Pope Francis: ‘With the truth of the Gospel, one cannot negotiate’

Pope Francis waves to pilgrims during his March 28, 2018 general audience in St. Peter's Square./ Daniel Ibáñez/CNA.

Pope Francis said on Wednesday that Christians must receive the truth of the Gospel “as it was announced,” without seeking to “negotiate” with it.

Speaking at the general audience in the Vatican’s Paul VI Hall on August 3, the pope said that there was no room for compromise regarding the Gospel.

“With the truth of the Gospel, one cannot negotiate. Either you receive the Gospel as it is, as it was announced, or you receive any other thing. But you cannot negotiate with the Gospel,” he said.

“One cannot compromise. Faith in Jesus is not a bargaining chip: it is salvation, it is encounter, it is redemption. It cannot be sold off cheaply.”

The audience was held in the Paul VI Hall because it is cooler than the San Damaso Courtyard, where the pope has held the Wednesday gatherings since he resumed general audiences with members of the public on May 12.

Pilgrims sat close together wearing face coverings, applauding frequently throughout the general audience — the pope’s first since he underwent colon surgery on July 4. The pope walked into the hall, which has a capacity of 6,300 people, wearing a medical mask.

Il Sismografo, an Italian Catholic news aggregator that closely watches the Vatican, commented that the pope appeared to be “in good condition, agile, attentive, and responsive” throughout the audience.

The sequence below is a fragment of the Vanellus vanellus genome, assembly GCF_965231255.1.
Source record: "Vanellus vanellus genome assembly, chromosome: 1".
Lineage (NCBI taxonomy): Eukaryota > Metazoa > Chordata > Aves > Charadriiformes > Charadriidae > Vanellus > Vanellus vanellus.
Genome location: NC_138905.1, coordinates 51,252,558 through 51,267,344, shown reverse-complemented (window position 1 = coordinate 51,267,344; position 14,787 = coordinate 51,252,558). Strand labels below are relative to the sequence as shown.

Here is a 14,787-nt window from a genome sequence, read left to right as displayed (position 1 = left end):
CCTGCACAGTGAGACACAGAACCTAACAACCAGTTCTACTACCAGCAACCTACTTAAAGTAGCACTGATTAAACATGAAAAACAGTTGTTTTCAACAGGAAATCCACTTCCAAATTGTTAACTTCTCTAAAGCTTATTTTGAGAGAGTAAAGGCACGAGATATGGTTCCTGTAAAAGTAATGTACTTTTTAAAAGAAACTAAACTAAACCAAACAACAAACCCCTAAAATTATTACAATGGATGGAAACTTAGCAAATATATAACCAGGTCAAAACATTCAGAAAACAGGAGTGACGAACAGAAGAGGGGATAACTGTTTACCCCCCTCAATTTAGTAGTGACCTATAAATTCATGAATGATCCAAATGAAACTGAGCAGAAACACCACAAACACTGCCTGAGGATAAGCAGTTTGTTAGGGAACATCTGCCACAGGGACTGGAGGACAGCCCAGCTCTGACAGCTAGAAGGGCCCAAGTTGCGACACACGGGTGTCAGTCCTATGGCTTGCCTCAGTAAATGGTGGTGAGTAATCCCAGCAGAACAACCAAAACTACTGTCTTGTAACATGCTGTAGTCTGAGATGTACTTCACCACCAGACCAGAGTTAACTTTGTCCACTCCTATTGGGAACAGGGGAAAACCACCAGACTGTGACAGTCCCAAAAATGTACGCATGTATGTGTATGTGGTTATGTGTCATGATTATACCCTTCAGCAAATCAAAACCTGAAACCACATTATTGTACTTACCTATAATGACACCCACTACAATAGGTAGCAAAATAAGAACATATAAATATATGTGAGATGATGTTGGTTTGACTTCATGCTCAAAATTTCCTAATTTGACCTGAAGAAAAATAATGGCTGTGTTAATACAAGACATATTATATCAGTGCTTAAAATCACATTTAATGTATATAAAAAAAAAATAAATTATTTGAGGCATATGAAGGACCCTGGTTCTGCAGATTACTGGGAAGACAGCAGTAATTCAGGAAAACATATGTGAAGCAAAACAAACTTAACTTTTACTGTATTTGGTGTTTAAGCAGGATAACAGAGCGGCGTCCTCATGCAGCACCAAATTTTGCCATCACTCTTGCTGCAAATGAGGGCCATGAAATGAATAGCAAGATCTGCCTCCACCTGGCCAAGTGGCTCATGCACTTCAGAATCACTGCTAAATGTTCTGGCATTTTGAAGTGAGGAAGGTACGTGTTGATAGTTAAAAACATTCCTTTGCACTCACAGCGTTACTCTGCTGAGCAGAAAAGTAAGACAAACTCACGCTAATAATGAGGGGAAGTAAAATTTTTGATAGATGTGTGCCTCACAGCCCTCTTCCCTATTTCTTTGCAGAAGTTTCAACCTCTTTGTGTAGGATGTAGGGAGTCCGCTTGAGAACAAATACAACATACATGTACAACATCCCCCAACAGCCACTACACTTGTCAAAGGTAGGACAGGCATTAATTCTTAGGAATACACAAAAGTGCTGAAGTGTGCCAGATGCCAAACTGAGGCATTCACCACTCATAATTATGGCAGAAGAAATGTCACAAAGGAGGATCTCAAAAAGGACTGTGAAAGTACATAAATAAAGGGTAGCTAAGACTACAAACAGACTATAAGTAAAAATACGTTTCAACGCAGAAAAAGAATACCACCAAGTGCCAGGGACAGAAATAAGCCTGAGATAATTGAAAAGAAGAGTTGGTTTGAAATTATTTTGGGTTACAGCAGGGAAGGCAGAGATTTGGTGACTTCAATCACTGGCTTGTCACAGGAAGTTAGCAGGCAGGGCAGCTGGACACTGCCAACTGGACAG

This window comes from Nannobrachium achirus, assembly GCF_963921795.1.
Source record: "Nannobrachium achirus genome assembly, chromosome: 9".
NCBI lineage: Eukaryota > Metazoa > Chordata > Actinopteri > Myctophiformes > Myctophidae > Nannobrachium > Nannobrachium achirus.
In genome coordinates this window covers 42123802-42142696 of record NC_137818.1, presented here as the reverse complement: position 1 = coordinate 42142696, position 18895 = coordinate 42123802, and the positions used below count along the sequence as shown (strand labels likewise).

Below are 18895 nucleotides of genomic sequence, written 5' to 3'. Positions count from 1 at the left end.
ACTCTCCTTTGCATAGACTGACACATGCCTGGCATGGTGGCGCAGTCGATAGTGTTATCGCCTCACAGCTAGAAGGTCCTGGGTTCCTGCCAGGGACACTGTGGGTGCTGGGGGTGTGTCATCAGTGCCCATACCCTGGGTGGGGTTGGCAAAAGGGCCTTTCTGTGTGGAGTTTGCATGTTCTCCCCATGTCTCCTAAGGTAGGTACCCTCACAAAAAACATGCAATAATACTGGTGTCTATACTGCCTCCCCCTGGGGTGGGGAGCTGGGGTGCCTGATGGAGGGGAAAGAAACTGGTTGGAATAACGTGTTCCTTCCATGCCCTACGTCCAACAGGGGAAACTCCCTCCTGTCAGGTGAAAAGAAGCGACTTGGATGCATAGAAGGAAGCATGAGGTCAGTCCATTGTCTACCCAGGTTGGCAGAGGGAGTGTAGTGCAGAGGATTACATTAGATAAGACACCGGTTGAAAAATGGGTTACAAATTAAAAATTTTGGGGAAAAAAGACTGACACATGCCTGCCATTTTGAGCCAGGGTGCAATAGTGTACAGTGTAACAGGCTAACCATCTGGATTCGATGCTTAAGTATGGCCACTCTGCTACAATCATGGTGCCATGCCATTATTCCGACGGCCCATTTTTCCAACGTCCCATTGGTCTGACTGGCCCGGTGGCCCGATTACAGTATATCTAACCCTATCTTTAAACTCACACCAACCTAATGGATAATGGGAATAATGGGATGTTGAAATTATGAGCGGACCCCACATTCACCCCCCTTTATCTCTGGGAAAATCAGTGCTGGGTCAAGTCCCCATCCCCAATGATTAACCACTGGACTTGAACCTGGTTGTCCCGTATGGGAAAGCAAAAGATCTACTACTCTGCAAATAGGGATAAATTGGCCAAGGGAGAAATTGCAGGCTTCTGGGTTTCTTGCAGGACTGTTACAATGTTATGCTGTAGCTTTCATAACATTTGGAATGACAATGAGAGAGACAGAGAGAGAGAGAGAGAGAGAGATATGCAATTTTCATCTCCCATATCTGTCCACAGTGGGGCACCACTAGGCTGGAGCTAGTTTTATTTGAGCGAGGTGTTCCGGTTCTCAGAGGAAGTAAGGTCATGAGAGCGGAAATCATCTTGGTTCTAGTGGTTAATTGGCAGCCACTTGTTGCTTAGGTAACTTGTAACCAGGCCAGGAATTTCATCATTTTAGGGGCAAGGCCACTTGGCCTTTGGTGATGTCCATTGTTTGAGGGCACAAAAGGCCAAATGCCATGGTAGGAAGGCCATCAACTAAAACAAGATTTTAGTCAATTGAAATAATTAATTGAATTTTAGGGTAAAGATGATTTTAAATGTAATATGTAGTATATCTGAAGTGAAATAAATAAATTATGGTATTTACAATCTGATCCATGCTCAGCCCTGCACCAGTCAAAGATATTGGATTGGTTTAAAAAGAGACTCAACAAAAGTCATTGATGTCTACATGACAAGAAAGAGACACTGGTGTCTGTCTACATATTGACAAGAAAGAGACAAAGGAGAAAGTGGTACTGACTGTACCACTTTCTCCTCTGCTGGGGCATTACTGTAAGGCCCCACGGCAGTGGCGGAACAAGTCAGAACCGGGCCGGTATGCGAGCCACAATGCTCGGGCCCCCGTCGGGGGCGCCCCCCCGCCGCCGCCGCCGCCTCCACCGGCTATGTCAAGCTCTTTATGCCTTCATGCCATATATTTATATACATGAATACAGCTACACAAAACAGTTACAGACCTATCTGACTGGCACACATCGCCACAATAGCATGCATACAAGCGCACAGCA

“Exactly a month after the operation, Pope Francis appears to be in full and accelerated recovery,” it said.

The pope’s live-streamed address, dedicated to the theme “There is just one Gospel,” was the third in a new cycle of catechesis on St. Paul’s Epistle to the Galatians.

The pope began his address by observing that St. Paul was completely devoted to his mission to evangelize.

He said that this was why the Apostle’s letter to the community in Galatia, in modern-day Turkey, was marked by “sadness,” “disappointment,” and even “bitter irony.”

Paul believed that the group’s members were taking the wrong path as they were convinced that when gentiles converted to Christianity, they needed to observe the Mosaic Law, including circumcision.

The pope reflected on Paul’s opening warning (Galatians 1:6-8) that the community was going astray by embracing “a different gospel.” - Catholic News Agency